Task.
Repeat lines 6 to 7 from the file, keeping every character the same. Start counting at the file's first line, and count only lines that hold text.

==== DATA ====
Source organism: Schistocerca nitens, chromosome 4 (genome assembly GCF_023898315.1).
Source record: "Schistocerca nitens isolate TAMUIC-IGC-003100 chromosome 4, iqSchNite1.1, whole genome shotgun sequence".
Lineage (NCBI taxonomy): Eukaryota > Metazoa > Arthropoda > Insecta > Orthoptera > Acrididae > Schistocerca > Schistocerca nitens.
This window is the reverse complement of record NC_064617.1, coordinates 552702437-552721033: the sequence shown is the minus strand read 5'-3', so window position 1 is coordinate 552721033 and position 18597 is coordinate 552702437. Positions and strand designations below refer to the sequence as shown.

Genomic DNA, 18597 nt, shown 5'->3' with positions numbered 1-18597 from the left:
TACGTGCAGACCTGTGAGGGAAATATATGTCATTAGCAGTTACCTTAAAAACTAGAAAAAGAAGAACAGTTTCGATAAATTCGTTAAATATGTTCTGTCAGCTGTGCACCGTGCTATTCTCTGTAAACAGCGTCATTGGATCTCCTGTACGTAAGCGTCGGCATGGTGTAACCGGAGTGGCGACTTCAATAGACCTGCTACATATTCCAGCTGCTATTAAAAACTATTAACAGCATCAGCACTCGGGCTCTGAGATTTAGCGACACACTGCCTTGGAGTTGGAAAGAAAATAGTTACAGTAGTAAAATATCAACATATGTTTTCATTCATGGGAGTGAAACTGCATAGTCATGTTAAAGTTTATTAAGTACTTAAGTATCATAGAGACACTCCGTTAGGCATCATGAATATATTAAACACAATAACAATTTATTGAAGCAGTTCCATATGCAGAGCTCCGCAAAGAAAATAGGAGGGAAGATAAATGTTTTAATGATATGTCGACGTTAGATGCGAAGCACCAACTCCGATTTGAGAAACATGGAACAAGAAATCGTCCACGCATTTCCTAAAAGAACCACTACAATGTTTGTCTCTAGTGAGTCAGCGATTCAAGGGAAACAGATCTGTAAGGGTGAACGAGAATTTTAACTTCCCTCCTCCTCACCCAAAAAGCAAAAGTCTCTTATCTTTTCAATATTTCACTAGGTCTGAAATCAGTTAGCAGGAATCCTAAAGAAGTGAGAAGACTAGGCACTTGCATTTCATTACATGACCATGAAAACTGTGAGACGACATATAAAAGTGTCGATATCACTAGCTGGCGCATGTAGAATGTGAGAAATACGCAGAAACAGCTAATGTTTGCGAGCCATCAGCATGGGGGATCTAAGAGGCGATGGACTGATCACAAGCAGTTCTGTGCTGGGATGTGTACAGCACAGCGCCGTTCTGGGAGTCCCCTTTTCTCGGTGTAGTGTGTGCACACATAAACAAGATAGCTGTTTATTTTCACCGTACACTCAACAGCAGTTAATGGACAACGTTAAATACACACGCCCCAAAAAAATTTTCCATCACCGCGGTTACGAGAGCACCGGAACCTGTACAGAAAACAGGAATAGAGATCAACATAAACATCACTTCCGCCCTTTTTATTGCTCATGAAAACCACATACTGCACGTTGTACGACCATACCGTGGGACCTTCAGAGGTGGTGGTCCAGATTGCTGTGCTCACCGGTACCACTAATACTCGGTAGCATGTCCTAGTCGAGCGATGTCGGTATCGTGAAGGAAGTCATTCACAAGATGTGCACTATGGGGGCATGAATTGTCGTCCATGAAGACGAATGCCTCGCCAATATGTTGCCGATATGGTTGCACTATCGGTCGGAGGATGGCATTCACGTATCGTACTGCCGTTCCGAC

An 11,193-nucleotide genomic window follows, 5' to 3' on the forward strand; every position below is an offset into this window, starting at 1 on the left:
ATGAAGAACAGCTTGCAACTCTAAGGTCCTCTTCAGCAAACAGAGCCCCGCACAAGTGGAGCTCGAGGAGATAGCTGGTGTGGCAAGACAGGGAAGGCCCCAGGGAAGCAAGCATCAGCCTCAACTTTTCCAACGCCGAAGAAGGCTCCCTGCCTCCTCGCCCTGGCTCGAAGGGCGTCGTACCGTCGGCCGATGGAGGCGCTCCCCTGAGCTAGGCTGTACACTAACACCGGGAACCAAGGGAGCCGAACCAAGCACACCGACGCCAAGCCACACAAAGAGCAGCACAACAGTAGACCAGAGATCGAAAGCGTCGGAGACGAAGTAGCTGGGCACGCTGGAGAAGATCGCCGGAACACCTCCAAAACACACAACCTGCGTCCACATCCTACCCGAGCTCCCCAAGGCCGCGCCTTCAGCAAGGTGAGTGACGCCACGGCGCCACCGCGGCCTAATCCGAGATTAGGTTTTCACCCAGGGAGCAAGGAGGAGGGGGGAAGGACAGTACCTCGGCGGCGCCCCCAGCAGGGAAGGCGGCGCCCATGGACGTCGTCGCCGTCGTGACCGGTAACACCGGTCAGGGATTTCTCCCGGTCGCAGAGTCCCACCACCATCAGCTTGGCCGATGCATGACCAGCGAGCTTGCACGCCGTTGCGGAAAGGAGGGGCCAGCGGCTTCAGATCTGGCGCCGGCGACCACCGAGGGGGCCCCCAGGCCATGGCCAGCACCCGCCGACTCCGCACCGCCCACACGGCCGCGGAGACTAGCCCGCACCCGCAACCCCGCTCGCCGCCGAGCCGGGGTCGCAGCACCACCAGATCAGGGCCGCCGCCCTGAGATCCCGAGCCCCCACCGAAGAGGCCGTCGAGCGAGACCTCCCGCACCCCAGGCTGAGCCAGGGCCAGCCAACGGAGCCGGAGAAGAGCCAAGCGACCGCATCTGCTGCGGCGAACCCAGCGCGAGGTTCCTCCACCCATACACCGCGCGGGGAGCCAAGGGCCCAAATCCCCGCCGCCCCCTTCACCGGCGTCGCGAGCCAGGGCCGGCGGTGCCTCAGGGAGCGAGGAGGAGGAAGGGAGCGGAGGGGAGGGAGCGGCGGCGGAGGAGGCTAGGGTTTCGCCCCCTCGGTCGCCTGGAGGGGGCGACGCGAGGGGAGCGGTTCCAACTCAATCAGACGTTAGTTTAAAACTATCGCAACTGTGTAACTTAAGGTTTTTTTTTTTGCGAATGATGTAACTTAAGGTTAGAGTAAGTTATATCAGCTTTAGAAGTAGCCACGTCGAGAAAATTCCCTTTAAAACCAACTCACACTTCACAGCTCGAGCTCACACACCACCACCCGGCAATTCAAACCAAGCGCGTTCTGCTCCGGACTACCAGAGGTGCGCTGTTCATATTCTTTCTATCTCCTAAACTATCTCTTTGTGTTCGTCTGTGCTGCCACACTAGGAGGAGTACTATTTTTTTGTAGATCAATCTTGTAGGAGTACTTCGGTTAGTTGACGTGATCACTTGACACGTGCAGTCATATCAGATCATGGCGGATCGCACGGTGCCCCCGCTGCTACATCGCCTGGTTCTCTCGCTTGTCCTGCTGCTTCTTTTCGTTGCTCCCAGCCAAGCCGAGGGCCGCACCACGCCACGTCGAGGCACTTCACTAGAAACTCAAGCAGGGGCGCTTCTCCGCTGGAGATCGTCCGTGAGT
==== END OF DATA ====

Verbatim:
TACGTGCAGACCTGTGAGGGAAATATATGTCATTAGCAGTTACCTTAAAAACTAGAAAAAGAAGAACAGTTTCGATAAATTCGTTAAATATGTTCTGTCAGCTGTGCACCGTGCTATTCTCTGTAAACAGCGTCATTGGATCTCCTGTACGTAAGCGTCGGCATGGTGTAACCGGAGTGGCGACTTCAATAGACCTGCTACATATTCCAGCTGCTATTAAAAACTATTAACAGCATCAGCACTCGGGCTCTGAGATTTAGCGACACACTGCCTTGGAGTTGGAAAGAAAATAGTTACAGTAGTAAAATATCAACATATGTTTTCATTCATGGGAGTGAAACTGCATAGTCATGTTAAAGTTTATTAAGTACTTAAGTATCATAGAGACACTCCGTTAGGCATCATGAATATATTAAACACAATAACAATTTATTGAAGCAGTTCCATATGCAGAGCTCCGCAAAGAAAATAGGAGGGAAGATAAATGTTTTAATGATATGTCGACGTTAGATGCGAAGCACCAACTCCGATTTGAGAAACATGGAACAAGAAATCGTCCACGCATTTCCTAAAAGAACCACTACAATGTTTGTCTCTAGTGAGTCAGCGATTCAAGGGAAACAGATCTGTAAGGGTGAACGAGAATTTTAACTTCCCTCCTCCTCACCCAAAAAGCAAAAGTCTCTTATCTTTTCAATATTTCACTAGGTCTGAAATCAGTTAGCAGGAATCCTAAAGAAGTGAGAAGACTAGGCACTTGCATTTCATTACATGACCATGAAAACTGTGAGACGACATATAAAAGTGTCGATATCACTAGCTGGCGCATGTAGAATGTGAGAAATACGCAGAAACAGCTAATGTTTGCGAGCCATCAGCATGGGGGATCTAAGAGGCGATGGACTGATCACAAGCAGTTCTGTGCTGGGATGTGTACAGCACAGCGCCGTTCTGGGAGTCCCCTTTTCTCGGTGTAGTGTGTGCACACATAAACAAGATAGCTGTTTATTTTCACCGTACACTCAACAGCAGTTAATGGACAACGTTAAATACACACGCCCCAAAAAAATTTTCCATCACCGCGGTTACGAGAGCACCGGAACCTGTACAGAAAACAGGAATAGAGATCAACATAAACATCACTTCCGCCCTTTTTATTGCTCATGAAAACCACATACTGCACGTTGTACGACCATACCGTGGGACCTTCAGAGGTGGTGGTCCAGATTGCTGTGCTCACCGGTACCACTAATACTCGGTAGCATGTCCTAGTCGAGCGATGTCGGTATCGTGAAGGAAGTCATTCACAAGATGTGCACTATGGGGGCATGAATTGTCGTCCATGAAGACGAATGCCTCGCCAATATGTTGCCGATATGGTTGCACTATCGGTCGGAGGATGGCATTCACGTATCGTACTGCCGTTCCGAC

An 11,193-nucleotide genomic window follows, 5' to 3' on the forward strand; every position below is an offset into this window, starting at 1 on the left: